Saturday, January 30, 2010

Obama and Republicans

Just watch it.

This sort of thing just doesn't happen anymore in America today, where politicians stand face to face and debate each other on camera. No scripts, no talking points, just argument and reason. The founding fathers knew this was central to our democracy, and so did many of the founders of the modern conservative movement. People like William Buckley, and Ayn Rand. These are people who didn't seem to believe that you should build a political base by appealing to the lowest common denominator in American society. The main protagonist in Rand's "Atlas Shrugged" is John Galt, a man who has infinitely more in common with Barack Obama than he does with populists like Sarah Palin.

I hope this sort of thing continues to happen. My speculation is that it won't. I imagine the Republicans will realize that their political fortunes are better served by issuing cheap talking points than by challenging a demonstrably more adept mind than apparently the sum of their own.

**** Update ****

After watching the video of Obama talking with House Republicans, view this one minute clip from Fox News and ask yourself whether they are doing their job, which is to keep the American people informed.

Tuesday, January 26, 2010


I love technology.
Sent from my Verizon Wireless BlackBerry

Spending freeze?

I like the renewed focus on the deficit. But I have two major points:

1. 250 billion over ten years is almost nothing.

2. We're still in a recession. Whether or not we should do a second stimulus, at least we can agree that a spending freeze is the opposite of economic stimulus.

If Obama really wants to fix the deficit, I have three major proposals:

1. Pull out of Afghanistan.

2. Reform medicaid reimbursement and benefits.

3. Raise social security age to 70.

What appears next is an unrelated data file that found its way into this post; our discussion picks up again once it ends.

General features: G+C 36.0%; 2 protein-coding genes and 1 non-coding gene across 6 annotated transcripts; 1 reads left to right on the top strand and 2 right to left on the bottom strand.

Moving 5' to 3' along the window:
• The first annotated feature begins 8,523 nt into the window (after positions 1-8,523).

THOSE would take political courage.

Wednesday, January 20, 2010

RIP Democrat Supermajority

Here are my thoughts on the looming defeat of the Democrat agenda. If the democrats are so incompetent that they cannot pass legislation while controlling the White House, the House of Representatives, and the Senate with a veto-proof majority, then why on earth would I assume they are competent enough to write a good health care bill?

Thursday, January 07, 2010

Should we invade Yemen?

Its interesting that, among all the discussion about the "new front" in the War on Terror that is apparently Yemen, military solutions are the only ones being discovered.

Everyone pretty much agrees that Afghanistan got to where it did in September 2001 because of what happened after the Soviet withdrawal in 1989. Namely, a failed state in a perpetual civil war which allowed radicals to take over and attack the United States.

If we could build a time machine and go back to 1990, what advice would you give President Bush (senior) about Afghanistan? Certainly the advice would not be "invade". Rather it would be something along the lines of, negotiate peace between warring factions, provide aid to build infrastructure and for education, encourage economic growth.